AD Main Menu

Officials try to untangle Alaska moose murder mystery near Delta

Sean Doogan

A dead moose calf, its missing mother and lots of people have added up to a moose murder mystery near Delta.

State Fish and Game biologists and the Alaska State Troopers are investigating the possibility a 1-week-old moose calf found dead June 18 was killed by someone trying to help it.

Fish and Game said a necropsy performed on the animal showed the calf drowned, even though there were no lakes, puddles or streams nearby. The calf also showed signs of bruising in the back of its throat, leading biologists to believe someone stuck a tube down its throat in an attempt to hydrate the young animal -- which had been reported by people in the area to have been abandoned earlier in the day.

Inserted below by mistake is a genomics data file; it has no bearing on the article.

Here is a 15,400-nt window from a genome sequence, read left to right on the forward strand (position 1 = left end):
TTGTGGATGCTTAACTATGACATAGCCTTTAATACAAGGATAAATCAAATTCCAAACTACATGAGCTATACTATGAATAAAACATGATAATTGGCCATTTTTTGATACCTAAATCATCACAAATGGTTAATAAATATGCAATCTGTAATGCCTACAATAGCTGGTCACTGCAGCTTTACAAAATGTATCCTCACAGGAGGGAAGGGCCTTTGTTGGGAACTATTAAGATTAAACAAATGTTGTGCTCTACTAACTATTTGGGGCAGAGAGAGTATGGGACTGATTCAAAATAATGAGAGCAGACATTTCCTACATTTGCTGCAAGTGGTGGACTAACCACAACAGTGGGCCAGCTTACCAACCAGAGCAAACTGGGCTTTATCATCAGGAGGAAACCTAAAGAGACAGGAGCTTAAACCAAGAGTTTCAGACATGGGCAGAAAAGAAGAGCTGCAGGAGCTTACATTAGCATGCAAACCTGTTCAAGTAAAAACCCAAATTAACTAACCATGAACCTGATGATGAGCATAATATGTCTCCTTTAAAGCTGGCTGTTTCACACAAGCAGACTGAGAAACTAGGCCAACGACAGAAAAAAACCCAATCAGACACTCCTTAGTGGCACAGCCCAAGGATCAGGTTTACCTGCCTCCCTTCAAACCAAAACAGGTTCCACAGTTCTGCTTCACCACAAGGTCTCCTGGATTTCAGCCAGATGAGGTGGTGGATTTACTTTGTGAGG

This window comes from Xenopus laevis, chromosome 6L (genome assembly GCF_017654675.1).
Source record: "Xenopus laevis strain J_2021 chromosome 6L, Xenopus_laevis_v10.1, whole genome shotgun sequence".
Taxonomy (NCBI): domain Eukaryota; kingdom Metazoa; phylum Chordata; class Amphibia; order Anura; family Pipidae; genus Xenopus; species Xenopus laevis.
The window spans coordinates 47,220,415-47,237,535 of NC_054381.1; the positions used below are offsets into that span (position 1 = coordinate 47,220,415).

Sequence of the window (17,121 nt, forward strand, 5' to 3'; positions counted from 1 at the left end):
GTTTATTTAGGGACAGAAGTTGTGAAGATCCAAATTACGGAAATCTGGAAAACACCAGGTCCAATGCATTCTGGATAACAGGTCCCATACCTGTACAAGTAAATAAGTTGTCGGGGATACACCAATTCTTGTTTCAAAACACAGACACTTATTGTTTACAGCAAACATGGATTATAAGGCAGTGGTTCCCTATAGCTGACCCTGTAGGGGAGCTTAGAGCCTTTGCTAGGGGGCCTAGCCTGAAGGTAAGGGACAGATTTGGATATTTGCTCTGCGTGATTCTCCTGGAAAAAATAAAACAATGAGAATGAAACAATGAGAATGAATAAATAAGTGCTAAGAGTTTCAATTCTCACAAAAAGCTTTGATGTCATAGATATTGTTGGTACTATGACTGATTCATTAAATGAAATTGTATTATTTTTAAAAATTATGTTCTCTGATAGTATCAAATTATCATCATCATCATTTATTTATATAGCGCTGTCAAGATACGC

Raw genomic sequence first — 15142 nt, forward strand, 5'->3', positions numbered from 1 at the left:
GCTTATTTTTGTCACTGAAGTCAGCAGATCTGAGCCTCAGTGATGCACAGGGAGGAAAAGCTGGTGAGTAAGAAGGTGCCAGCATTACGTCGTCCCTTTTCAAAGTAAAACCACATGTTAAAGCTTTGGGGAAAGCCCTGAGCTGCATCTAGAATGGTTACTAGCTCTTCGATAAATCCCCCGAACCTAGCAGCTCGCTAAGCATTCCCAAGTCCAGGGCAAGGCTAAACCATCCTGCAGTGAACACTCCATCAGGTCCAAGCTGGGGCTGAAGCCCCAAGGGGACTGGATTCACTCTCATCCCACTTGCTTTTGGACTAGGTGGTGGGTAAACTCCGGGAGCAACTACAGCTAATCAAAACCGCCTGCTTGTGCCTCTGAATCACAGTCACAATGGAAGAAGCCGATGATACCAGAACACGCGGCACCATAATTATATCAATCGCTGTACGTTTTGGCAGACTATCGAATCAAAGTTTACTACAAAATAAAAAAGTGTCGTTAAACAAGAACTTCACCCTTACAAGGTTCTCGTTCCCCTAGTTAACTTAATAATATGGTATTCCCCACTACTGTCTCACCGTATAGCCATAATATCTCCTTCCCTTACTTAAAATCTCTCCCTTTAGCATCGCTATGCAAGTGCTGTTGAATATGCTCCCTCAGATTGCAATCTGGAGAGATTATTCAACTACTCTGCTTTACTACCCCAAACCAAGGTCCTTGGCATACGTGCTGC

“We absolutely believe someone killed this animal while trying to give it water -- thinking they were saving it,” Fish and Game spokesperson, Cathie Harms said.

Harms said people had gathered around the calf a day earlier and were concerned it was thirsty. At one point, Fort Greely environmental workers and a state wildlife biologist from Delta arrived and tried to disperse the crowd; they feared the presence of people would keep the calf’s mother away.  

Fish and Game said it is not a good idea to assume any young animal has been abandoned when found alone.  “Cow moose often leave their young for extended periods to feed. It’s very unlikely the calf was abandoned, because cow moose rarely abandon a healthy calf after the first day or two, and this one was a week old,” Harms said.

State Wildlife Troopers said they are investigating -- trying to discover who gave the calf water.  If they find the person acted negligently, he or she could face up to a $10,000 fine and a year in jail.  Anyone convicted might also have to pay for the value of the moose, listed as $1,000 by the state.  

“Wildlife just don’t respond well to human contact,” Wildlife Trooper Justine Rodgers said.

Contact Sean Doogan at sean(at)alaskadispatch.com